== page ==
Ampt brings patent infringement lawsuit against SolarEdge for optimizers, inverters

Ampt’s String Power Optimizer.

Ampt has filed a complaint with the US International Trade Commission (ITC) against SolarEdge Technologies, requesting that the ITC prohibit the import of SolarEdge power systems and components that infringe Ampt’s patents. At the same time, Ampt has filed a similar patent infringement lawsuit against SolarEdge in U.S. District Court in Delaware, seeking patent infringement, substantial monetary damages and a court order.

Colorado-based Ampt invented power optimizers used in large solar power plants to lower the cost of energy production and improve the performance of new systems; upgrade existing systems; enable low-cost solar energy storage systems and improve operations and maintenance.

Ampt argues that SolarEdge’s solar systems unlawfully use Ampt’s optimizer technology and infringe one or more claims under eight of Ampt’s US patents. These patents describe improved ways of converting electrical power from a solar energy source to make it available for use in a variety of applications.

Ampt’s complaint asks the ITC for an injunction banning the importation into the United States of SolarEdge products that allegedly infringe Ampt’s patents. Ampt is also seeking a ban on the sale of infringing products in the US after they are imported. The allegedly infringing products include SolarEdge power optimizers for solar panels, inverters for solar power systems, and solar power systems that use both.

SolarEdge is based in Israel and the allegedly infringing products are manufactured in Israel, China, Vietnam and Hungary. If the ITC grants the exemption requested by Ampt, it would not be possible for SolarEdge to continue to sell those products in the United States, but there are plenty of other companies selling alternative products that are currently available in the US to satisfy both the to meet existing and future demand.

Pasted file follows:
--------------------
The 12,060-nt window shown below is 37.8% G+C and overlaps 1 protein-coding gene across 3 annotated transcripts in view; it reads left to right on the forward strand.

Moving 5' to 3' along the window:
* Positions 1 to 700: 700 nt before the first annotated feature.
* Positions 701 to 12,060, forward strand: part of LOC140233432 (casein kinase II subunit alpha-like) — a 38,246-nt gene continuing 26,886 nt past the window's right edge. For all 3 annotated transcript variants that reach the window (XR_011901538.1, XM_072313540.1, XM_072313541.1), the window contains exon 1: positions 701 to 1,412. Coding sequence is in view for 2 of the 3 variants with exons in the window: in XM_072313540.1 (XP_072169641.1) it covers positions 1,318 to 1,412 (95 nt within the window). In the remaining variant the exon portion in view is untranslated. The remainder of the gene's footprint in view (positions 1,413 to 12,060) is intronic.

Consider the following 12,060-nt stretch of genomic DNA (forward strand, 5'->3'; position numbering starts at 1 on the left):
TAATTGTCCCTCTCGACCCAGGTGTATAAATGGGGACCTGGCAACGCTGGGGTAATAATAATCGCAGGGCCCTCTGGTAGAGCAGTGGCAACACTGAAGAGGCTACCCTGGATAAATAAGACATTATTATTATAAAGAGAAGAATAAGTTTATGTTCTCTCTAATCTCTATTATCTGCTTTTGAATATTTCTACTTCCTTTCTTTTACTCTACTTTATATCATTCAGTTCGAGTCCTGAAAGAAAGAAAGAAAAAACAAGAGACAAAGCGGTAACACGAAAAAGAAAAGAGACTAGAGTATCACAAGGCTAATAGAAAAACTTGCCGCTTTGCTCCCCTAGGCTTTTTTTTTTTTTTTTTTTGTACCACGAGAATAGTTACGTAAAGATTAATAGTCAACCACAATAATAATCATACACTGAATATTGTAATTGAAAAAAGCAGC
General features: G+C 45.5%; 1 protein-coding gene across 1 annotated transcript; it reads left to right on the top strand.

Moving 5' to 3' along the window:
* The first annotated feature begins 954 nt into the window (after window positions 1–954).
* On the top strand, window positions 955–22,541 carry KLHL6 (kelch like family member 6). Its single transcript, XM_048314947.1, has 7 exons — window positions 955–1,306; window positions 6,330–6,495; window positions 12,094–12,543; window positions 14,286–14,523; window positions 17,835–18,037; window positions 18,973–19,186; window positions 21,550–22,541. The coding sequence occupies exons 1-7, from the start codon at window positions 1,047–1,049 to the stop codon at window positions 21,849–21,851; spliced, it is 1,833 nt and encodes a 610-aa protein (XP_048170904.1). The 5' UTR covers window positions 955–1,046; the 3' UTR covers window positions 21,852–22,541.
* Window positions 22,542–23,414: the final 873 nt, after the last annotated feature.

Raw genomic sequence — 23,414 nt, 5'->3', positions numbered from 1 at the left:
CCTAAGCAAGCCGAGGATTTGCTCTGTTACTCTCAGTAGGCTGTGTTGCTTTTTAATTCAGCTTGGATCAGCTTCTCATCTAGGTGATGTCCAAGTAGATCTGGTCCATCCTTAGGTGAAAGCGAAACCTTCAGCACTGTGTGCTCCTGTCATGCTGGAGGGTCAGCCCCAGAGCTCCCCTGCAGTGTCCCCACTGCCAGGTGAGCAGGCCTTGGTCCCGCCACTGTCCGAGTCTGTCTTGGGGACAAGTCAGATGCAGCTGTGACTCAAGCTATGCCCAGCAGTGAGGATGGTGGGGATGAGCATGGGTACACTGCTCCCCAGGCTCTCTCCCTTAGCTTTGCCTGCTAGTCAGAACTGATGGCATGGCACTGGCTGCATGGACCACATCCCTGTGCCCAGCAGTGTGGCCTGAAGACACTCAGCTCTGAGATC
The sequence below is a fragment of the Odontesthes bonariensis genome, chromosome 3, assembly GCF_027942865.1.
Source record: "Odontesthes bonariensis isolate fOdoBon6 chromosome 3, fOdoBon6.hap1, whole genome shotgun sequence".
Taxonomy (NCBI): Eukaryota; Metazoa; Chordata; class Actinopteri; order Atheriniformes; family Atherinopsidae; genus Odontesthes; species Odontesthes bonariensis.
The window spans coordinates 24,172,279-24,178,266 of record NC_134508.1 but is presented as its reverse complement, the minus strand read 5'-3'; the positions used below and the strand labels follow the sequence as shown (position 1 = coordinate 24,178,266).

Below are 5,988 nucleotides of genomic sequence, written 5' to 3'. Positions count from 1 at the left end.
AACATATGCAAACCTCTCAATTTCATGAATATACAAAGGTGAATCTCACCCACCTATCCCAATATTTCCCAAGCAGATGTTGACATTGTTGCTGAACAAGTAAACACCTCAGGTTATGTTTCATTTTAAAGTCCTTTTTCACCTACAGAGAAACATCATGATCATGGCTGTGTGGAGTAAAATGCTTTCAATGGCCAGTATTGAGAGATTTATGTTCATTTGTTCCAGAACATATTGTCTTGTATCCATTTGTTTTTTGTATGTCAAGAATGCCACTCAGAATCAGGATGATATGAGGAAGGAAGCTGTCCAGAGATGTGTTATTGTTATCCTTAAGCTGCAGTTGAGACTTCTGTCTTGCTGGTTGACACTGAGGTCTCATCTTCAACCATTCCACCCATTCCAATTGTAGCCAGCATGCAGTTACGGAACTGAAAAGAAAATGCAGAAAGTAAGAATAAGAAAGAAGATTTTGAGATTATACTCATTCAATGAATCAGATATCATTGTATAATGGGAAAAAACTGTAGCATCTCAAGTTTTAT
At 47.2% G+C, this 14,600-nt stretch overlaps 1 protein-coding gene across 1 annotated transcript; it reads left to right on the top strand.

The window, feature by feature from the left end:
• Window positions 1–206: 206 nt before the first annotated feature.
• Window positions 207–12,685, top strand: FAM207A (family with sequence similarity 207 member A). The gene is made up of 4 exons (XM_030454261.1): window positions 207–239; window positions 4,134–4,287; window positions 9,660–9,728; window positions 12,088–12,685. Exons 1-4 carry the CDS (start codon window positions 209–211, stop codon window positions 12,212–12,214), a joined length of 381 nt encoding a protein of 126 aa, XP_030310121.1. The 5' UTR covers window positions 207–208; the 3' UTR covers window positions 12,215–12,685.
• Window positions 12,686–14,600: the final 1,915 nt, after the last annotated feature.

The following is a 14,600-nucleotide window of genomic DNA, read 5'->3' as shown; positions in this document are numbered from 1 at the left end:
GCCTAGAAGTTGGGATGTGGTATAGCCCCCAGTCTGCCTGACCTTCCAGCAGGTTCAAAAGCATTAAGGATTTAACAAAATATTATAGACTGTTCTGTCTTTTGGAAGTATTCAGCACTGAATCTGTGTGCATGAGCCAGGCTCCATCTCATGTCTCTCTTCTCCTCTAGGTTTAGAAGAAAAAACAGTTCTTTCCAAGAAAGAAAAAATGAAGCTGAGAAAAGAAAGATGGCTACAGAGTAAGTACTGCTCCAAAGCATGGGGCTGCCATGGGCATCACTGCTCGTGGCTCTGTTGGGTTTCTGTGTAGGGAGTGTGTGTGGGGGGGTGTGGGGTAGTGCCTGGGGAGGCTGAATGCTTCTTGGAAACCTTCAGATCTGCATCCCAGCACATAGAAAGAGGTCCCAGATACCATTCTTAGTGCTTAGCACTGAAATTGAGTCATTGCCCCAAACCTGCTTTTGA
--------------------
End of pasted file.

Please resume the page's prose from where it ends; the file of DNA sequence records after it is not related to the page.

“Ampt’s power optimizer technology is essential to the clean energy revolution and plays a fundamental role in lowering the cost of large-scale solar production,” said Levent Gun, Ampt’s CEO. “SolarEdge has sought to improve its own position in the PV market by illegally using our proprietary technology without seeking our permission or compensating us. By taking these actions to defend our intellectual property, we stand up for our employees, customers and partners, as well as the principles of fair competition and rewarding innovation that are essential to the solar energy market as a whole.

“This complaint is intended to prevent SolarEdge from continuing to unlawfully benefit from Ampt’s patented inventions. We look forward to demonstrating to the ITC and the court that SolarEdge infringes our intellectual property and that the Commission should ban the import of the infringing SolarEdge products,” Gun continued.

In the ITC action, Ampt alleges that SolarEdge infringes one or more claims of U.S. Patent Nos. 9,673,630 and 11,289,917. In the U.S. District Court action, Ampt alleges that SolarEdge infringes one or more claims of the above U.S. Patents, as well as U.S. Patent Nos. 7,605,498, 7,719,140, ​​10,608,437, 10,886,746, 11,070,062 and 11,070,063.

Ampt is represented by Scott Bornstein, Nick Brown, Vivian Kuo and Cyrus Frelinghuysen of Greenberg Traurig, LLP.

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